Aerodynamic drag improvements on a square-back vehicle at yaw using a tapered cavity and asymmetric flaps
Journal article, 2020

Emissions of greenhouse gasses from passenger vehicles is a concern globally. One of the factors that influence the vehicles energy consumption is the aerodynamic drag, continuing to be an active topic of interest. This work investigates the vehicle wake in relation to aerodynamic drag in steady crosswind conditions.

The vehicle used is a modified version of the generic Windsor geometry with wheels and a rearward-facing base cavity with nine angled surfaces, or flaps, distributed at the trailing edge of the cavity along the roof and sides. A surrogate model-based optimisation algorithm was used to minimise the drag coefficient by optimising the angle of each flap individually. The experiments were performed in the Loughborough University Large Wind Tunnel. The time-averaged and unsteady results of both the base pressures and tomographic Particle Image Velocimetry indicate that the optimised flap angles improve drag primarily by altering the wake balance. This is achieved by reducing the strength of a large leeward side vortex, reducing the crossflow within the wake.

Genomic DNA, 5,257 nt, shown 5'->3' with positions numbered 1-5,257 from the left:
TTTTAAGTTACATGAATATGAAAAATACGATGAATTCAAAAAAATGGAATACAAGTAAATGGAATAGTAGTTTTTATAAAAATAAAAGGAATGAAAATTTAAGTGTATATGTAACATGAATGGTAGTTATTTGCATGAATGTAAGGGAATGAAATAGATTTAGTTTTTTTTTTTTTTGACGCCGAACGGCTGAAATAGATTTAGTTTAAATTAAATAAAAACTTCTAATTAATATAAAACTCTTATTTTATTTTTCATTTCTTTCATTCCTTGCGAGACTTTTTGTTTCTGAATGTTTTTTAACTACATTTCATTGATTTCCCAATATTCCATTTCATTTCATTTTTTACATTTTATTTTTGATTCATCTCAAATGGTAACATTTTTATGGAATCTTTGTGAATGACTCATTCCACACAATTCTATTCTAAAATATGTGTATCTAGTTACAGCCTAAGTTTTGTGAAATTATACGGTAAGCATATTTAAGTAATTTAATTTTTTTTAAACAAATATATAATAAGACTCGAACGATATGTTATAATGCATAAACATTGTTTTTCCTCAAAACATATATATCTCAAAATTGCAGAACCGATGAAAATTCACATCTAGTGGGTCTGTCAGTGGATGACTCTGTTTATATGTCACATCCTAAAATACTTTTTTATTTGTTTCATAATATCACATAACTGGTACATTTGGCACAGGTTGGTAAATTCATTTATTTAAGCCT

Tomographic PIV







Magnus Urquhart

Chalmers, Mechanics and Maritime Sciences, Vehicle Engineering and Autonomous Systems

Max Varney

Loughborough University

Simone Sebben

Chalmers, Mechanics and Maritime Sciences, Vehicle Engineering and Autonomous Systems

Martin Passmore

Loughborough University

International Journal of Heat and Fluid Flow

0142-727X (ISSN)

Vol. 86 108737 108737

Driving Forces

Sustainable development

Areas of Advance


Subject Categories

Fluid Mechanics and Acoustics



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